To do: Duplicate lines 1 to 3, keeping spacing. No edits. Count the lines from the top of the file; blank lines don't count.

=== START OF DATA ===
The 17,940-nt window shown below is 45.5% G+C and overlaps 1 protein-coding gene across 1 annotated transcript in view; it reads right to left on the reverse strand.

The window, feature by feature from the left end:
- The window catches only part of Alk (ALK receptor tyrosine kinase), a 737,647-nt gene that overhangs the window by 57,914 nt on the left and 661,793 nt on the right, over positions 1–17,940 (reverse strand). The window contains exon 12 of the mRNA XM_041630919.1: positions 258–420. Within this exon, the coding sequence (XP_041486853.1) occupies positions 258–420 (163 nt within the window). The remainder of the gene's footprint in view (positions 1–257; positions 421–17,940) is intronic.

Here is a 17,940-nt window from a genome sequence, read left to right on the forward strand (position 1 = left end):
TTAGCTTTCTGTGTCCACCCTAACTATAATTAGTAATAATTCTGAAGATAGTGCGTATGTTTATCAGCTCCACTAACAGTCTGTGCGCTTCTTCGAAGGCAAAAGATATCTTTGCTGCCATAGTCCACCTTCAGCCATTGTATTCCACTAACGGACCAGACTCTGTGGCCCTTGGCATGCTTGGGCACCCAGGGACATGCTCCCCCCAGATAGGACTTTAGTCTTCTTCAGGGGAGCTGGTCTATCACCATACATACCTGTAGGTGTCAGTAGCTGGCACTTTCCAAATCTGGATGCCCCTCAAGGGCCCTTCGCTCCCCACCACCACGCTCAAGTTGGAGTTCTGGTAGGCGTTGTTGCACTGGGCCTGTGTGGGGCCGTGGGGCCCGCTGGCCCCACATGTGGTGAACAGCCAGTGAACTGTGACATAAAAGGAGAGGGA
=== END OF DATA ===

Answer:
The 17,940-nt window shown below is 45.5% G+C and overlaps 1 protein-coding gene across 1 annotated transcript in view; it reads right to left on the reverse strand.

The window, feature by feature from the left end:
- The window catches only part of Alk (ALK receptor tyrosine kinase), a 737,647-nt gene that overhangs the window by 57,914 nt on the left and 661,793 nt on the right, over positions 1–17,940 (reverse strand). The window contains exon 12 of the mRNA XM_041630919.1: positions 258–420. Within this exon, the coding sequence (XP_041486853.1) occupies positions 258–420 (163 nt within the window). The remainder of the gene's footprint in view (positions 1–257; positions 421–17,940) is intronic.